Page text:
Three British teachers charged with negligent homicide after a 12-year-old girl drowned on a school trip to France arrived in court today after French prosecutors said the trio should be jailed for three years.
Steven Layne, Chantelle Lewis and Daisy Stathers are charged with the French equivalent of gross negligence manslaughter following the death of Jessica Lawson in July 2015.
The schoolgirl, who was the youngest child on the trip, became stranded after a pontoon capsized in a lake near the town of Limoges.
A trial at the Palais de Justice in the French town of Tulle has heard how Ms Lewis and Ms Stathers began to ‘panic’ after noticing Jessica’s disappearance, with the two becoming emotional on the witness stand during proceedings on Tuesday .
Mr Layne said he thought the pontoon was a safety feature and saw no signs of distress when he looked at the lifeguard after it capsized.
Three British teachers charged with negligent homicide after a 12-year-old girl drowned on a school trip to France arrived in court today. Pictured: Teacher Daisy Stathers arrives at the Palais de Justice in Tulle, central France, on Wednesday – where she is charged with the French equivalent of manslaughter – with three other teachers
French prosecutors say the trio should be jailed for three years for the death of Jessica Lawson in July 2015. Pictured: Steven Layne arriving at the Palais de Justice in Tulle on Wednesday
Pictured: Chantelle Lewis arriving at the Palais de Justice in Tulle, central France, where she is charged with the French equivalent of grossly negligent manslaughter following the death of Jessica Lawson. The schoolgirl, who was the youngest child on the trip, became stranded after a pontoon capsized in a lake near the town of Limoges
The youngster’s mother, Brenda Lawson, told the court she expected teachers at Wolfreton School in Willerby, near Hull, to have ‘respect and integrity’ during the trial, while claiming that She had received little support from school, teachers or the UK.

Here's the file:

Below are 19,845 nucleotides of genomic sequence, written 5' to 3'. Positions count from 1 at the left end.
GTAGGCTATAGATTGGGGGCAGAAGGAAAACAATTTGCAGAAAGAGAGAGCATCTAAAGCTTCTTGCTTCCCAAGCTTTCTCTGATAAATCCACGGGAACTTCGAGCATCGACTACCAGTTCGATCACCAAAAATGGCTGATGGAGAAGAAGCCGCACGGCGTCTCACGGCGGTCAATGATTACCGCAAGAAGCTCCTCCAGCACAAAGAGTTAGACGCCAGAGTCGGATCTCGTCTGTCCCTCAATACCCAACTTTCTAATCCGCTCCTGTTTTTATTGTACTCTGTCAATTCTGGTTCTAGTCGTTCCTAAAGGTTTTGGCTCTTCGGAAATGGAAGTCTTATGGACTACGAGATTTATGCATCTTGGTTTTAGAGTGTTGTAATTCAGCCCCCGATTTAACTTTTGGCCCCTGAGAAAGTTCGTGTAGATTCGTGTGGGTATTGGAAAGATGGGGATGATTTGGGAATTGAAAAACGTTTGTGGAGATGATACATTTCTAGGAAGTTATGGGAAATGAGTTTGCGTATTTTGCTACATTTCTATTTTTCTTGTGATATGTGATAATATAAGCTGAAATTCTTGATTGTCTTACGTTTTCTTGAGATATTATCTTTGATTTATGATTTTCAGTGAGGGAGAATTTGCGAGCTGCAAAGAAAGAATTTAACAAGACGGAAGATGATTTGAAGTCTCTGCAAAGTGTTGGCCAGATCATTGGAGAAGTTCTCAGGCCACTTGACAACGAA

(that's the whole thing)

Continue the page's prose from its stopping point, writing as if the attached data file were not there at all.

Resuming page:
She said it was only during the trial that she learned of the sequence of events that led to her daughter’s death and that neither the school nor the teachers provided her with an explanation during for the next seven years.
Jessica, who was 12 when she died, would be 20 on November 7 this year if she were alive today, Ms Lawson noted.
During her closing speech, prosecutor Myriam Soria told the head of the jurisdiction of Tulle, Marie-Sophie Waguette, that she recommended three years in prison for the three teachers, as well as the rescuer Léo Lemaire.
Ms Soria also told Ms Waguette that the local authority in the town of Liginiac should be fined 45,000 euros for its alleged part in Jessica’s death.
In her speech, the prosecutor said: “Jessica Lawson was a good swimmer. She was a little girl. His swimming should have been watched with vigilance.
Ms Soria said none of the teachers could see where Jessica was while swimming due to a lack of supervision.
Speaking to the pontoon itself, the prosecutor said the local authority “was aware of the instability and knew its age”.
Jessica’s parents, who followed the proceedings through an interpreter, are expected to find out on Wednesday whether their daughter’s teachers are guilty.
Speaking on Tuesday, Brenda Lawson told the court her family had been through “painful suffering” since her daughter’s death.
Pictured: Leo Lemaire, who was a lifeguard at the scene, also faces three years for Jessica’s death. He is seen here arriving in court on Wednesday
She also criticized the UK and Wolfreton School’s response to Jessica’s death, saying they ‘didn’t provide us with any answers or help in any way’.